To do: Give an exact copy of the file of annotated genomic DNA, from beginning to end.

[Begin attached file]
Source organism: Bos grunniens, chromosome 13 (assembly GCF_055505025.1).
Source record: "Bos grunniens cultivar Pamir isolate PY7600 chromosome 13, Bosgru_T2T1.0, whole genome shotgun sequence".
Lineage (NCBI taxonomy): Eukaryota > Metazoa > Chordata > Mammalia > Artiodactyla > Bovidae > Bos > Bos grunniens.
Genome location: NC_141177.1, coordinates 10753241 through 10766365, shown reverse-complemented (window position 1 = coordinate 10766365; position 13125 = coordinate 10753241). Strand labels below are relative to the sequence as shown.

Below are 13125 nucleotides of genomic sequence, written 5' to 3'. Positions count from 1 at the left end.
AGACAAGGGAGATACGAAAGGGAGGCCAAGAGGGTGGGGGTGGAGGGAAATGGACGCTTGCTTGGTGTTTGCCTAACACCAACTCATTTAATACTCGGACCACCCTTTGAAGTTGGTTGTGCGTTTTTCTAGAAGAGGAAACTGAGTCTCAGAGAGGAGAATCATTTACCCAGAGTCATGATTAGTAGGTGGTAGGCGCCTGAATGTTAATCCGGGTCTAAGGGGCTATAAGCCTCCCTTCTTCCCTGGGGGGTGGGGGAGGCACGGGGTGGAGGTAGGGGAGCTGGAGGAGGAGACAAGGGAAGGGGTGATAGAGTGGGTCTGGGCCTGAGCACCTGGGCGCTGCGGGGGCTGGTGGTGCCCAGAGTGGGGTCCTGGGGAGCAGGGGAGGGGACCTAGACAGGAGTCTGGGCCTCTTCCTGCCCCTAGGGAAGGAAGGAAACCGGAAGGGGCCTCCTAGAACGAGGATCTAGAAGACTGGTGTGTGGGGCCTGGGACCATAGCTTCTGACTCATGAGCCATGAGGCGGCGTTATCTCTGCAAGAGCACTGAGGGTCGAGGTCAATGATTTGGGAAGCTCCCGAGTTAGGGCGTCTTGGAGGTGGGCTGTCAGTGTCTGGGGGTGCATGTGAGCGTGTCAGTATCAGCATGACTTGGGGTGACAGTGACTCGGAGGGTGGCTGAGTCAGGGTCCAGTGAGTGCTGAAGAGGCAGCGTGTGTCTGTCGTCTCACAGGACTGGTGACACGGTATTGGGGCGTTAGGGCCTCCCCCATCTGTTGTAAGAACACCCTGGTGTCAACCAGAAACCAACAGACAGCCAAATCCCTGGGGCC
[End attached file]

Source organism: Bos grunniens, chromosome 13 (assembly GCF_055505025.1).
Source record: "Bos grunniens cultivar Pamir isolate PY7600 chromosome 13, Bosgru_T2T1.0, whole genome shotgun sequence".
Lineage (NCBI taxonomy): Eukaryota > Metazoa > Chordata > Mammalia > Artiodactyla > Bovidae > Bos > Bos grunniens.
Genome location: NC_141177.1, coordinates 10753241 through 10766365, shown reverse-complemented (window position 1 = coordinate 10766365; position 13125 = coordinate 10753241). Strand labels below are relative to the sequence as shown.

Below are 13125 nucleotides of genomic sequence, written 5' to 3'. Positions count from 1 at the left end.
AGACAAGGGAGATACGAAAGGGAGGCCAAGAGGGTGGGGGTGGAGGGAAATGGACGCTTGCTTGGTGTTTGCCTAACACCAACTCATTTAATACTCGGACCACCCTTTGAAGTTGGTTGTGCGTTTTTCTAGAAGAGGAAACTGAGTCTCAGAGAGGAGAATCATTTACCCAGAGTCATGATTAGTAGGTGGTAGGCGCCTGAATGTTAATCCGGGTCTAAGGGGCTATAAGCCTCCCTTCTTCCCTGGGGGGTGGGGGAGGCACGGGGTGGAGGTAGGGGAGCTGGAGGAGGAGACAAGGGAAGGGGTGATAGAGTGGGTCTGGGCCTGAGCACCTGGGCGCTGCGGGGGCTGGTGGTGCCCAGAGTGGGGTCCTGGGGAGCAGGGGAGGGGACCTAGACAGGAGTCTGGGCCTCTTCCTGCCCCTAGGGAAGGAAGGAAACCGGAAGGGGCCTCCTAGAACGAGGATCTAGAAGACTGGTGTGTGGGGCCTGGGACCATAGCTTCTGACTCATGAGCCATGAGGCGGCGTTATCTCTGCAAGAGCACTGAGGGTCGAGGTCAATGATTTGGGAAGCTCCCGAGTTAGGGCGTCTTGGAGGTGGGCTGTCAGTGTCTGGGGGTGCATGTGAGCGTGTCAGTATCAGCATGACTTGGGGTGACAGTGACTCGGAGGGTGGCTGAGTCAGGGTCCAGTGAGTGCTGAAGAGGCAGCGTGTGTCTGTCGTCTCACAGGACTGGTGACACGGTATTGGGGCGTTAGGGCCTCCCCCATCTGTTGTAAGAACACCCTGGTGTCAACCAGAAACCAACAGACAGCCAAATCCCTGGGGCC